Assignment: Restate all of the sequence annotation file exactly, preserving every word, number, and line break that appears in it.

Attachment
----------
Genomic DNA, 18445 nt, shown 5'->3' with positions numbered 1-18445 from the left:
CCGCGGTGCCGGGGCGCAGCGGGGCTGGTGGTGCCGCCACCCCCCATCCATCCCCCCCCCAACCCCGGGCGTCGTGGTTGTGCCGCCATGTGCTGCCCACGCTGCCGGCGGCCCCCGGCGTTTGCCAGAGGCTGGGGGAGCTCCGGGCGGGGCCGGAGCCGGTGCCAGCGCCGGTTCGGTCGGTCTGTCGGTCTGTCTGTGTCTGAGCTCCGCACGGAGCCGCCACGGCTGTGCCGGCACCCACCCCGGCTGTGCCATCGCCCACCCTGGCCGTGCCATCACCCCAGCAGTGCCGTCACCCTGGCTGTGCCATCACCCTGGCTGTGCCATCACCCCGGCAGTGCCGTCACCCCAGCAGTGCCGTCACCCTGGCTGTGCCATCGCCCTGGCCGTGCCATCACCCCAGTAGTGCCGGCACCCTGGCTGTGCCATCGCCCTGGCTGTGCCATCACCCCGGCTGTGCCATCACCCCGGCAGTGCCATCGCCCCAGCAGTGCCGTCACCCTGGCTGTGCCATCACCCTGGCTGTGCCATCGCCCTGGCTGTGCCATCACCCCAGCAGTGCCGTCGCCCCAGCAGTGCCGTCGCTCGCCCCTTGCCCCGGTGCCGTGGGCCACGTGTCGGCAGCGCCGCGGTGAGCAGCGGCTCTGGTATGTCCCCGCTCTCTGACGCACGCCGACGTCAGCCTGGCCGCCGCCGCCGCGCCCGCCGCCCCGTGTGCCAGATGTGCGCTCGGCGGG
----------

Genomic DNA, 18445 nt, shown 5'->3' with positions numbered 1-18445 from the left:
CCGCGGTGCCGGGGCGCAGCGGGGCTGGTGGTGCCGCCACCCCCCATCCATCCCCCCCCCAACCCCGGGCGTCGTGGTTGTGCCGCCATGTGCTGCCCACGCTGCCGGCGGCCCCCGGCGTTTGCCAGAGGCTGGGGGAGCTCCGGGCGGGGCCGGAGCCGGTGCCAGCGCCGGTTCGGTCGGTCTGTCGGTCTGTCTGTGTCTGAGCTCCGCACGGAGCCGCCACGGCTGTGCCGGCACCCACCCCGGCTGTGCCATCGCCCACCCTGGCCGTGCCATCACCCCAGCAGTGCCGTCACCCTGGCTGTGCCATCACCCTGGCTGTGCCATCACCCCGGCAGTGCCGTCACCCCAGCAGTGCCGTCACCCTGGCTGTGCCATCGCCCTGGCCGTGCCATCACCCCAGTAGTGCCGGCACCCTGGCTGTGCCATCGCCCTGGCTGTGCCATCACCCCGGCTGTGCCATCACCCCGGCAGTGCCATCGCCCCAGCAGTGCCGTCACCCTGGCTGTGCCATCACCCTGGCTGTGCCATCGCCCTGGCTGTGCCATCACCCCAGCAGTGCCGTCGCCCCAGCAGTGCCGTCGCTCGCCCCTTGCCCCGGTGCCGTGGGCCACGTGTCGGCAGCGCCGCGGTGAGCAGCGGCTCTGGTATGTCCCCGCTCTCTGACGCACGCCGACGTCAGCCTGGCCGCCGCCGCCGCGCCCGCCGCCCCGTGTGCCAGATGTGCGCTCGGCGGG